Objective: Disruption of executive function is present in many neuropsychiatric disorders. However, determining the specificity of executive dysfunction across these disorders is challenging given high comorbidity of conditions. Here the authors investigate executive system deficits in association with dimensions of psychiatric symptoms in youth using a working memory paradigm. The authors hypothesize that common and dissociable patterns of dysfunction would be present.
Method: The authors studied 1,129 youths who completed a fractal n-back task during functional magnetic resonance imaging at 3-T as part of the Philadelphia Neurodevelopmental Cohort. Factor scores of clinical psychopathology were calculated using an item-wise confirmatory bifactor model, describing overall psychopathology as well as four orthogonal dimensions of symptoms: anxious-misery (mood and anxiety), behavioral disturbance (attention deficit hyperactivity disorder and conduct disorder), psychosis-spectrum symptoms, and fear (phobias). The effect of psychopathology dimensions on behavioral performance and executive system recruitment (2-back > 0-back) was examined using both multivariate (matrix regression) and mass-univariate (linear regression) analyses.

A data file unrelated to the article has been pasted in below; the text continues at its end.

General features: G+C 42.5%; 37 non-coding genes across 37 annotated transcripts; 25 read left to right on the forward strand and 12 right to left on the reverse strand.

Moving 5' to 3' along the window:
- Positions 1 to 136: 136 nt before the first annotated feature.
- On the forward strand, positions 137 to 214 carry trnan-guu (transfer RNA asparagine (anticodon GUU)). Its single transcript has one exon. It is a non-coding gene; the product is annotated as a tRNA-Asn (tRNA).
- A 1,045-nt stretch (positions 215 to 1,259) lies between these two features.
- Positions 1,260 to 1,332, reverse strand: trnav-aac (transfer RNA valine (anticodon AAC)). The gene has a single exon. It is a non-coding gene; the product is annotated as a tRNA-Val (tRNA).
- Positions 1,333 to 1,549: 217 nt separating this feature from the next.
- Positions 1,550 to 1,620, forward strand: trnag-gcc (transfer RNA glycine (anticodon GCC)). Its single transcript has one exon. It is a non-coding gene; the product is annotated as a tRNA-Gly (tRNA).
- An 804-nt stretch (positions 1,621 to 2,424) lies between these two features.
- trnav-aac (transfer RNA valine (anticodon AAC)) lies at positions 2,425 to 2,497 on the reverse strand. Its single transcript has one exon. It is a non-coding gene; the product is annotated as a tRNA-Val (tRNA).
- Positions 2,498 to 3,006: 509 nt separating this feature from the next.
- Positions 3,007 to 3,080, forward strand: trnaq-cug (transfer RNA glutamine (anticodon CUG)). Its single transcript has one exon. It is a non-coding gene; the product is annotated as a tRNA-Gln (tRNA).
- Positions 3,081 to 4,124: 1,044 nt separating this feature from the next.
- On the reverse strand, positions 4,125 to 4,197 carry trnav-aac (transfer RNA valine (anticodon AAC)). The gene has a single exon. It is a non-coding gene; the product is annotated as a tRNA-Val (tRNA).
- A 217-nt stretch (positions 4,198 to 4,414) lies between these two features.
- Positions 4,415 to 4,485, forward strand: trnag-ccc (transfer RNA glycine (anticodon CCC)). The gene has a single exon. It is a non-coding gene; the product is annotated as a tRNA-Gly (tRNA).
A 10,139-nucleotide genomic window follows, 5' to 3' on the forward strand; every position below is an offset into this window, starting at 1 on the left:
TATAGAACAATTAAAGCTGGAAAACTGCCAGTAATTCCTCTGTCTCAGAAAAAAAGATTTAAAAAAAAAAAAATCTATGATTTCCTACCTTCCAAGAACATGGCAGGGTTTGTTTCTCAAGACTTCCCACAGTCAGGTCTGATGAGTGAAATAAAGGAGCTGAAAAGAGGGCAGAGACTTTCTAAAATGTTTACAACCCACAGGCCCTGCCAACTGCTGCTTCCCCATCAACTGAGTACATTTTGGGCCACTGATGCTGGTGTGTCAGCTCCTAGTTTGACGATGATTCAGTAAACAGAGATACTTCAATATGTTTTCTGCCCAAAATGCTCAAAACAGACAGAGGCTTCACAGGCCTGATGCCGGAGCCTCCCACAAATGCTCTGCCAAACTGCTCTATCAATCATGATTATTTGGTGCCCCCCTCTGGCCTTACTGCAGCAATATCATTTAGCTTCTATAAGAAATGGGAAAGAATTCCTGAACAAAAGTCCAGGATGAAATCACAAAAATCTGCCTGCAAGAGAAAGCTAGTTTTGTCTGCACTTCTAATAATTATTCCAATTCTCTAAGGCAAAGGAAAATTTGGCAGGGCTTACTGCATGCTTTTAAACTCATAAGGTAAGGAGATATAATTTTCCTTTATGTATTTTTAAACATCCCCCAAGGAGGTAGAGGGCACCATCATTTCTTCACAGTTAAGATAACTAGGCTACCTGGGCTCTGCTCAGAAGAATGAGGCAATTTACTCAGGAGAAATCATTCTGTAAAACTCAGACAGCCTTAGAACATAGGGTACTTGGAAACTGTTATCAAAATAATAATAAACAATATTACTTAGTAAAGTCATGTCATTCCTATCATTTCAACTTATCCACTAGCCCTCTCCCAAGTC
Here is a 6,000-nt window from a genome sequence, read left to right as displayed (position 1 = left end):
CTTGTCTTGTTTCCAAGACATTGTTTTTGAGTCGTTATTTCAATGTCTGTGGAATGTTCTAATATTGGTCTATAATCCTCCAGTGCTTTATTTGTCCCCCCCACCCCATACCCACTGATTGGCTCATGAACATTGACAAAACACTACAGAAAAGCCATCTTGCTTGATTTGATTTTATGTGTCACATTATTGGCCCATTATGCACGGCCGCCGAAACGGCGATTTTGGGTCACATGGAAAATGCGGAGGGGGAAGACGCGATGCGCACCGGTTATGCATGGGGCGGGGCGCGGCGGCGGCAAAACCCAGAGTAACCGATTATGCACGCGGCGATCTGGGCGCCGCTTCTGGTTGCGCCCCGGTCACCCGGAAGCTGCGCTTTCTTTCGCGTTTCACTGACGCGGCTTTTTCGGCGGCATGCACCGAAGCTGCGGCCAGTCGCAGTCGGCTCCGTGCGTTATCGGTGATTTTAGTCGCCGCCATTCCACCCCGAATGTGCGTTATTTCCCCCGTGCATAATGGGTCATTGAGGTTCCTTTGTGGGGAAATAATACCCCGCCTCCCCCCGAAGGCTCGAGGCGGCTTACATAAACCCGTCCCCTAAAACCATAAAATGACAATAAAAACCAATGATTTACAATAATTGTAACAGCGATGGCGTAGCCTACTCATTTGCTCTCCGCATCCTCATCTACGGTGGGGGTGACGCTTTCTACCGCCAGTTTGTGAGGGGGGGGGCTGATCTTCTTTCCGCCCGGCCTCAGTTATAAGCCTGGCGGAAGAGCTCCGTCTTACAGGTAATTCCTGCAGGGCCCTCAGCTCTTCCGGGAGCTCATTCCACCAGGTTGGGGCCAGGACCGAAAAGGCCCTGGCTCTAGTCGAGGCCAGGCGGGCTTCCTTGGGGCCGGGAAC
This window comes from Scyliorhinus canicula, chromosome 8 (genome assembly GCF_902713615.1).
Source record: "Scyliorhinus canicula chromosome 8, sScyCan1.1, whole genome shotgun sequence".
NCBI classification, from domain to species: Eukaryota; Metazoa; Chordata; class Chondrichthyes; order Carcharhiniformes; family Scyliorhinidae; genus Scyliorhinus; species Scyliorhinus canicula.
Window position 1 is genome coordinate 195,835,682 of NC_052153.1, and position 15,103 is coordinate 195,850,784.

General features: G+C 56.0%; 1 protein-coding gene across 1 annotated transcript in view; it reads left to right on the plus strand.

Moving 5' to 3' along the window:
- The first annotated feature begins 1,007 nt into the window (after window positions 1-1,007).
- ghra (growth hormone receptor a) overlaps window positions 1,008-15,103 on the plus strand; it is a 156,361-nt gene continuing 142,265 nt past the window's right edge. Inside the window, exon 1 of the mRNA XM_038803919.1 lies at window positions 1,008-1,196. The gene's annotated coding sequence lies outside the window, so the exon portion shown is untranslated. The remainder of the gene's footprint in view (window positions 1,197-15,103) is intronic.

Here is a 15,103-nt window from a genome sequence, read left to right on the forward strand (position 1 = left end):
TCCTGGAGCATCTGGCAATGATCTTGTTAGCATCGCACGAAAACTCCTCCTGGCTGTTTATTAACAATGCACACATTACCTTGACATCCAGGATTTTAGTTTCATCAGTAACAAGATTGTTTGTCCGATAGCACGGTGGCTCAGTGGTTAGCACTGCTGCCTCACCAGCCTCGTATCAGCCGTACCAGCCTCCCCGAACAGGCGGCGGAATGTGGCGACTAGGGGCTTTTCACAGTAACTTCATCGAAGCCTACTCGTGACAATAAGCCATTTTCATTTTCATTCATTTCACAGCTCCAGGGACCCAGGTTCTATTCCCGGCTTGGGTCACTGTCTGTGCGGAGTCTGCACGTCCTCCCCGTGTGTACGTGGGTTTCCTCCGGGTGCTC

Results: Overall psychopathology was associated with both abnormal multivariate patterns of activation and a failure to activate executive regions within the cingulo-opercular control network, including the frontal pole, cingulate cortex, and anterior insula. In addition, psychosis-spectrum symptoms were associated with hypoactivation of the left dorsolateral prefrontal cortex, whereas behavioral symptoms were associated with hypoactivation of the frontoparietal cortex and cerebellum. In contrast, anxious-misery symptoms were associated with widespread hyperactivation of the executive network.
Conclusions: These findings provide novel evidence that common and dissociable deficits within the brain's executive system are present in association with dimensions of psychopathology in youth.